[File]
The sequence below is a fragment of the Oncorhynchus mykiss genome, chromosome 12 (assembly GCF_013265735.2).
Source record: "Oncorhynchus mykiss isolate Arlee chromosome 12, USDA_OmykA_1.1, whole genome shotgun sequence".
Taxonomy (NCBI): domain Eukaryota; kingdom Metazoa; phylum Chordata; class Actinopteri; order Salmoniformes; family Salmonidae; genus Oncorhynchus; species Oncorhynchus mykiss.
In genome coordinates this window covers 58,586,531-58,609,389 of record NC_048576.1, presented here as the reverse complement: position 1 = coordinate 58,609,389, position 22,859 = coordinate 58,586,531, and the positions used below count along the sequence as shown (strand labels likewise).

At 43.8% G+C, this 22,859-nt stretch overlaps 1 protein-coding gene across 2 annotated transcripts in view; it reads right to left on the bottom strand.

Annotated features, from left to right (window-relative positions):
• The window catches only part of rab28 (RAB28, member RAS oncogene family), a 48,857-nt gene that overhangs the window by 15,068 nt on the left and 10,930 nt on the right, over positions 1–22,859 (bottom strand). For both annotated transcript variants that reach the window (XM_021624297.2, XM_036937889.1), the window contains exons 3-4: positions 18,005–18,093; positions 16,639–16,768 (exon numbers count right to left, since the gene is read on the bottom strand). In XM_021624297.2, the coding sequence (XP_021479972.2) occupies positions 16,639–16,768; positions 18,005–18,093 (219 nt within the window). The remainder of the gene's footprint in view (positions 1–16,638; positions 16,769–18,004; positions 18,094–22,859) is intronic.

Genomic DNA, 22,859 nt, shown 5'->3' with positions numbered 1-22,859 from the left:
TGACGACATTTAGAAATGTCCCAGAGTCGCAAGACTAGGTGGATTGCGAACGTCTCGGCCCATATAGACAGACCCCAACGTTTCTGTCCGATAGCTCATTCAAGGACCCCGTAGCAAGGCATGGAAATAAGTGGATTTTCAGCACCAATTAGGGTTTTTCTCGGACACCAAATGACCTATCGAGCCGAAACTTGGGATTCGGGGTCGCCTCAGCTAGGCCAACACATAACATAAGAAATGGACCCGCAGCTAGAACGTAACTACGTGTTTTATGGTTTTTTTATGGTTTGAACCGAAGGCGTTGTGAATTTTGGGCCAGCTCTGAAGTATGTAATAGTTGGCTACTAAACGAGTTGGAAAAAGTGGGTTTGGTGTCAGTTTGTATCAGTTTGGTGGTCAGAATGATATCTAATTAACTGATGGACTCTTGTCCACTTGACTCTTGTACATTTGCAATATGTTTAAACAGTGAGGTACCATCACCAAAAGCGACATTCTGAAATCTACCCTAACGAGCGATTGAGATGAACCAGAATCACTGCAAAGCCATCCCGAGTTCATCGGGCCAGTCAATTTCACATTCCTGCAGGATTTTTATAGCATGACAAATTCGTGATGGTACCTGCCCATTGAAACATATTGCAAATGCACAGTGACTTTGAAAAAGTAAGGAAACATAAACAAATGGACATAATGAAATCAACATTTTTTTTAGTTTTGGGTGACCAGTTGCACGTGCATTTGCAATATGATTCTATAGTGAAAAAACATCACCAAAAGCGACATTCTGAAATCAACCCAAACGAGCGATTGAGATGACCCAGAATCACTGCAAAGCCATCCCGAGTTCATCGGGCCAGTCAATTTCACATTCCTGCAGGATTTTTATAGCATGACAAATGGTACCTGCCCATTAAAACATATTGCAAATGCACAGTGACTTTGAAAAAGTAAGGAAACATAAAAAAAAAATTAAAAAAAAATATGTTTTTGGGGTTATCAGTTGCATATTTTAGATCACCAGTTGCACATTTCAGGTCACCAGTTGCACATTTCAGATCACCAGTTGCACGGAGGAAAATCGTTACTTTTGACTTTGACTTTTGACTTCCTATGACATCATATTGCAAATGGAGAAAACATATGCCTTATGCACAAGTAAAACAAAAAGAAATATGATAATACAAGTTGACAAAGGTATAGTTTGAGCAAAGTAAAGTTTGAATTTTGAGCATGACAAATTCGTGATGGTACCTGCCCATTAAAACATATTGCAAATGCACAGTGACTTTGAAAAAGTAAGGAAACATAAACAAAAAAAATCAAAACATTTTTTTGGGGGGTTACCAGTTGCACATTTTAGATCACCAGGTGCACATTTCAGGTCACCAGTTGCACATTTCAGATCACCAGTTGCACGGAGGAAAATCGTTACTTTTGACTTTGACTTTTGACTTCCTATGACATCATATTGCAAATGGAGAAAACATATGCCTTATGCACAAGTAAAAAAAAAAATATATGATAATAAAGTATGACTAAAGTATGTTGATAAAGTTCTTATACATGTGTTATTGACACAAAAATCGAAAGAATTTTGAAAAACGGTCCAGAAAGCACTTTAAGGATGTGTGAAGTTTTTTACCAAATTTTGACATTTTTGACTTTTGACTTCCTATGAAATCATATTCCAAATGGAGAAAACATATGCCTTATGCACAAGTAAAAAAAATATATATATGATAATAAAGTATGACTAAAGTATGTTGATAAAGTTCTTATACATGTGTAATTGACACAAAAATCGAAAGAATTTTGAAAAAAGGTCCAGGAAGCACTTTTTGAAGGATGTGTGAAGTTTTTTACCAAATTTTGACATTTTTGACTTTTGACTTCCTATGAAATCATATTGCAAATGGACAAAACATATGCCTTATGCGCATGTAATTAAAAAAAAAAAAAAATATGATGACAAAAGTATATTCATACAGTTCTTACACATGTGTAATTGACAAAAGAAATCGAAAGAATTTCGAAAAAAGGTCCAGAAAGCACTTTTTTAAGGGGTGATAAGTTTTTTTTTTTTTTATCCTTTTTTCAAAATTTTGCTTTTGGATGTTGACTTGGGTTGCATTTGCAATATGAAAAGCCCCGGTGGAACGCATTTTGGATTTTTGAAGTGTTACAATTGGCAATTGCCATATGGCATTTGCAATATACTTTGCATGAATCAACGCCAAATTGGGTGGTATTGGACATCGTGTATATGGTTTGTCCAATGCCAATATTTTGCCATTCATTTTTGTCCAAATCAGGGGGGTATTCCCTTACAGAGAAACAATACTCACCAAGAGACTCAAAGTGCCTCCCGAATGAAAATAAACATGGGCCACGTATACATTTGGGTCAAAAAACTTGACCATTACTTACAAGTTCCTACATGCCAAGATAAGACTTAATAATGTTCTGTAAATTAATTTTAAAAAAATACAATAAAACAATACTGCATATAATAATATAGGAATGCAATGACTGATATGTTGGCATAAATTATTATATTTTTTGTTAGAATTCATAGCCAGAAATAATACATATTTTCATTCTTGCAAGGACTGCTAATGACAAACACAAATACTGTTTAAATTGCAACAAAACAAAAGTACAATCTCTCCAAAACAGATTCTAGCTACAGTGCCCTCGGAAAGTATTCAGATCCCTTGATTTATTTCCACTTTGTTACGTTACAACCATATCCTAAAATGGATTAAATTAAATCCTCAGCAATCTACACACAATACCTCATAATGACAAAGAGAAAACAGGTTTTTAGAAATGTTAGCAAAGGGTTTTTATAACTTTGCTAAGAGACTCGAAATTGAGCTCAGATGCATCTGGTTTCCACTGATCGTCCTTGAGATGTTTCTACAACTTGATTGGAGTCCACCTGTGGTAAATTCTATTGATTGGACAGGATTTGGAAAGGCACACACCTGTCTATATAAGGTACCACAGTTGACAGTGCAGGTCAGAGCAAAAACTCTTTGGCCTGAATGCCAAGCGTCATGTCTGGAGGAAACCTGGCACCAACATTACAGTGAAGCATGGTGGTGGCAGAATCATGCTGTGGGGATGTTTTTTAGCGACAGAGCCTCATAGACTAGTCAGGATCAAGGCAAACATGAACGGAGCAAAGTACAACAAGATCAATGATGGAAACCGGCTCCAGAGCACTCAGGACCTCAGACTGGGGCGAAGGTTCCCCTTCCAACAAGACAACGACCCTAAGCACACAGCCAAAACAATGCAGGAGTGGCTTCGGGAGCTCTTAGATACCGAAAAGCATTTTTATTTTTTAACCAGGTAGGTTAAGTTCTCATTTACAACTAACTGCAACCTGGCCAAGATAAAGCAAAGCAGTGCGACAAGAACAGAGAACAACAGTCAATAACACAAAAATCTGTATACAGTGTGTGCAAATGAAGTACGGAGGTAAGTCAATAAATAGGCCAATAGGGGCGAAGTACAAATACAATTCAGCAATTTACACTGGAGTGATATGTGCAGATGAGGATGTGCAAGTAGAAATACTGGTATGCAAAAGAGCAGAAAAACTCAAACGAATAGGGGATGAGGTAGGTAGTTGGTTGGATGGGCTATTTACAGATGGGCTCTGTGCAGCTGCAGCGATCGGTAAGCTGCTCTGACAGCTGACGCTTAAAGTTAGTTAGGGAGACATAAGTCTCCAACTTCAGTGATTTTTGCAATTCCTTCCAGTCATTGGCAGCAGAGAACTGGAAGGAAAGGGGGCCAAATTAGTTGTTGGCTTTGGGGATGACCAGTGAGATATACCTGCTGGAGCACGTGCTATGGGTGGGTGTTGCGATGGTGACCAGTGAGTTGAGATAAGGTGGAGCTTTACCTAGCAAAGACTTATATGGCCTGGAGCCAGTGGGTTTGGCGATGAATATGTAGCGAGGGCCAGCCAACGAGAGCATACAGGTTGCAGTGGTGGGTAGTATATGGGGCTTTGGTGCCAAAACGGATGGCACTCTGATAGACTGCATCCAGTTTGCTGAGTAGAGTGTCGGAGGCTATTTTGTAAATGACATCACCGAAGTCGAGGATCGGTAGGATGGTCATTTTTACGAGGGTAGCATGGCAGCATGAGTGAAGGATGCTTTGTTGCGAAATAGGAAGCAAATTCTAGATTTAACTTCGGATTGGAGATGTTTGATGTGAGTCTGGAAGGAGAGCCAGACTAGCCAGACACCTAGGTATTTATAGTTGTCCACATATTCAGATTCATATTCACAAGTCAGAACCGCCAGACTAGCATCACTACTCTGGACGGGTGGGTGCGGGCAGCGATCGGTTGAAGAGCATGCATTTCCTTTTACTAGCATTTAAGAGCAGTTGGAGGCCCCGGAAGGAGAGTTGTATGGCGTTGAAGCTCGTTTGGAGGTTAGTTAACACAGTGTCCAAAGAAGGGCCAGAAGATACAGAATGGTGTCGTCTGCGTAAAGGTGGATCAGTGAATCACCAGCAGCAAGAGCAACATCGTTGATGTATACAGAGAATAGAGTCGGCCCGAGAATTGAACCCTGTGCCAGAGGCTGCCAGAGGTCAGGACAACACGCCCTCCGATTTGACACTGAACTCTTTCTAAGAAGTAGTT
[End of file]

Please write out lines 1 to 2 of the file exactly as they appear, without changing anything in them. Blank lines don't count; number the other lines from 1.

The sequence below is a fragment of the Oncorhynchus mykiss genome, chromosome 12 (assembly GCF_013265735.2).
Source record: "Oncorhynchus mykiss isolate Arlee chromosome 12, USDA_OmykA_1.1, whole genome shotgun sequence".